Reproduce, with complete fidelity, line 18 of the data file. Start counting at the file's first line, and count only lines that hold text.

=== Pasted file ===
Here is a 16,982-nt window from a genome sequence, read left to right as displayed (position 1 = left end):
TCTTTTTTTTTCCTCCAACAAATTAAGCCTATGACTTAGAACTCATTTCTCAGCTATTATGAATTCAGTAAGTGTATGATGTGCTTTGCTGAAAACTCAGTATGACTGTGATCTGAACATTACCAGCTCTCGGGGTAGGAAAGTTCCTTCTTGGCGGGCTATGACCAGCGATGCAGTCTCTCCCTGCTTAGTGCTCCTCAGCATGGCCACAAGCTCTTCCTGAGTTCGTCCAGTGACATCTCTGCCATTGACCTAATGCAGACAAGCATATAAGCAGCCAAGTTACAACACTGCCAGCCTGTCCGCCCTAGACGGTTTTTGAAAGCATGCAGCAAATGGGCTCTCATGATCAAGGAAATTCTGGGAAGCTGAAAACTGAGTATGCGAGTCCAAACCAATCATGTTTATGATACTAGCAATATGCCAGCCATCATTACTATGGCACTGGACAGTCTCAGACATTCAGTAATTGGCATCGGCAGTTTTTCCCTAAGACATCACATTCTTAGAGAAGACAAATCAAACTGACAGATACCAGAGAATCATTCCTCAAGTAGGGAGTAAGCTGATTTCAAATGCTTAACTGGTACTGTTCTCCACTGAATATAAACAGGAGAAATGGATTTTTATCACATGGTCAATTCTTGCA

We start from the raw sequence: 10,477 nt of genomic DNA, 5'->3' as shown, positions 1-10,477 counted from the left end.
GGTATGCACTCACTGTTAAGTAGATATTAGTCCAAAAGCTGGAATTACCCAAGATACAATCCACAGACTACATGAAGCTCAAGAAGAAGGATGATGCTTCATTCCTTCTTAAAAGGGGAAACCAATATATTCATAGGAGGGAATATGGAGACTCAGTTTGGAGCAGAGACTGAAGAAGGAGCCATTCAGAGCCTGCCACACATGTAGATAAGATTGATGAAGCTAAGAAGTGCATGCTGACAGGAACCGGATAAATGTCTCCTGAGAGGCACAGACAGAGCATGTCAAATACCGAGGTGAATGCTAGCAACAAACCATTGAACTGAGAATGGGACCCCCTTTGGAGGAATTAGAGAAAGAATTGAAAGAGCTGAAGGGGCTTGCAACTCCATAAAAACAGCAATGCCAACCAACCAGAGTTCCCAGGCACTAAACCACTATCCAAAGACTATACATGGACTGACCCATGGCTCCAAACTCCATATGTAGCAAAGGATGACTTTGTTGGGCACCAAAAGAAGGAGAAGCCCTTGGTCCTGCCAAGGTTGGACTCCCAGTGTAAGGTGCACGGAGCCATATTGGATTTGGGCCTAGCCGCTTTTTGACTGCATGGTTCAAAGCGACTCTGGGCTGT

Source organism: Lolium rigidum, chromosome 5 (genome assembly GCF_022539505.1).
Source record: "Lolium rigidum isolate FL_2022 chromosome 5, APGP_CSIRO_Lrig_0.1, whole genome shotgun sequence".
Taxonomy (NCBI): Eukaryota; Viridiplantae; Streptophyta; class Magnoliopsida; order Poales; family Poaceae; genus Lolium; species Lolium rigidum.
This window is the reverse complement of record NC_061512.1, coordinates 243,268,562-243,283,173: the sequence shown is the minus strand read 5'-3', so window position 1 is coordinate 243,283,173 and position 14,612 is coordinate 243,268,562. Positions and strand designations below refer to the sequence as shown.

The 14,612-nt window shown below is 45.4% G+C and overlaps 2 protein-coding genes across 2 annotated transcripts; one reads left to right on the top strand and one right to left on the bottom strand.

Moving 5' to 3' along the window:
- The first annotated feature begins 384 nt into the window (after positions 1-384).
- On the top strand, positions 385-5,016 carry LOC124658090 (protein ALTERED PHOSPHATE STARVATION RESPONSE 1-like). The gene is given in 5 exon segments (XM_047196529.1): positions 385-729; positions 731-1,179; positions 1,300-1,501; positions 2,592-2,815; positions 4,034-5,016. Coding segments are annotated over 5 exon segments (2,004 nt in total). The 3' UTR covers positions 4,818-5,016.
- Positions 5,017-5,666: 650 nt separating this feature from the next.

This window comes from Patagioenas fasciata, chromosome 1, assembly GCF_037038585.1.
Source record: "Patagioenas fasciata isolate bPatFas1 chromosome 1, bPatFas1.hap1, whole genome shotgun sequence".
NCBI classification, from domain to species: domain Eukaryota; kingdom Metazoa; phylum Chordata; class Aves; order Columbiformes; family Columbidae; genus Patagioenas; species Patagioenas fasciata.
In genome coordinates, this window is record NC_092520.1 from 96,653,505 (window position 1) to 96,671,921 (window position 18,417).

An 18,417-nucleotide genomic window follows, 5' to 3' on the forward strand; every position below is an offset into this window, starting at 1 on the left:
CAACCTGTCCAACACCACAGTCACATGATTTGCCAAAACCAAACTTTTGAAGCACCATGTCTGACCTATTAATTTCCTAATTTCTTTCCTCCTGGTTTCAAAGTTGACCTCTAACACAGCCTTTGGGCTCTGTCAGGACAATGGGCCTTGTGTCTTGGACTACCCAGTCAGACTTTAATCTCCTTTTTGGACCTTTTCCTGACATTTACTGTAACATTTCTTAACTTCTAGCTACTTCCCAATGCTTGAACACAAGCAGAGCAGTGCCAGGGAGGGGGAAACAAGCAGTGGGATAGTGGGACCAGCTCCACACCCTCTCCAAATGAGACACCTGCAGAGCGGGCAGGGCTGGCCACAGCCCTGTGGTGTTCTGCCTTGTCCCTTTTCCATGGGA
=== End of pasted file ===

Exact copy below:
An 18,417-nucleotide genomic window follows, 5' to 3' on the forward strand; every position below is an offset into this window, starting at 1 on the left: